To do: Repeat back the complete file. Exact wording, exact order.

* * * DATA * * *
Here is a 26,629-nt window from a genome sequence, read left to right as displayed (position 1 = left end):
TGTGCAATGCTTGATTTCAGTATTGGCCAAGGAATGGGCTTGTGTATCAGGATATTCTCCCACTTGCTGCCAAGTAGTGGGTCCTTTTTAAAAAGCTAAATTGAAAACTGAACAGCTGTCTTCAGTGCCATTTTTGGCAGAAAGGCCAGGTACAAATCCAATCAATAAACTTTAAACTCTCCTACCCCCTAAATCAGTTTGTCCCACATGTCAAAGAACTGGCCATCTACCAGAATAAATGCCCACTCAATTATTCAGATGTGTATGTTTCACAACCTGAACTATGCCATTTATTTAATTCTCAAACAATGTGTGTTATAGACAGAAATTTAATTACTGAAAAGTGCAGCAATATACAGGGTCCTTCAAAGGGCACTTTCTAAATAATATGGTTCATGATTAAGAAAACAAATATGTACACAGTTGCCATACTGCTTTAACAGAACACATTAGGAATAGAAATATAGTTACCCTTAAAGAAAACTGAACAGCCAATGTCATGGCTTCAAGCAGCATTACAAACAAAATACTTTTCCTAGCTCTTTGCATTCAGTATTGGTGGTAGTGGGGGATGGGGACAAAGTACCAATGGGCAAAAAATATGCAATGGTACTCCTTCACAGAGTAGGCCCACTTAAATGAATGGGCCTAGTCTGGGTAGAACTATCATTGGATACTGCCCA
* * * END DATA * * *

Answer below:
Here is a 26,629-nt window from a genome sequence, read left to right as displayed (position 1 = left end):
TGTGCAATGCTTGATTTCAGTATTGGCCAAGGAATGGGCTTGTGTATCAGGATATTCTCCCACTTGCTGCCAAGTAGTGGGTCCTTTTTAAAAAGCTAAATTGAAAACTGAACAGCTGTCTTCAGTGCCATTTTTGGCAGAAAGGCCAGGTACAAATCCAATCAATAAACTTTAAACTCTCCTACCCCCTAAATCAGTTTGTCCCACATGTCAAAGAACTGGCCATCTACCAGAATAAATGCCCACTCAATTATTCAGATGTGTATGTTTCACAACCTGAACTATGCCATTTATTTAATTCTCAAACAATGTGTGTTATAGACAGAAATTTAATTACTGAAAAGTGCAGCAATATACAGGGTCCTTCAAAGGGCACTTTCTAAATAATATGGTTCATGATTAAGAAAACAAATATGTACACAGTTGCCATACTGCTTTAACAGAACACATTAGGAATAGAAATATAGTTACCCTTAAAGAAAACTGAACAGCCAATGTCATGGCTTCAAGCAGCATTACAAACAAAATACTTTTCCTAGCTCTTTGCATTCAGTATTGGTGGTAGTGGGGGATGGGGACAAAGTACCAATGGGCAAAAAATATGCAATGGTACTCCTTCACAGAGTAGGCCCACTTAAATGAATGGGCCTAGTCTGGGTAGAACTATCATTGGATACTGCCCA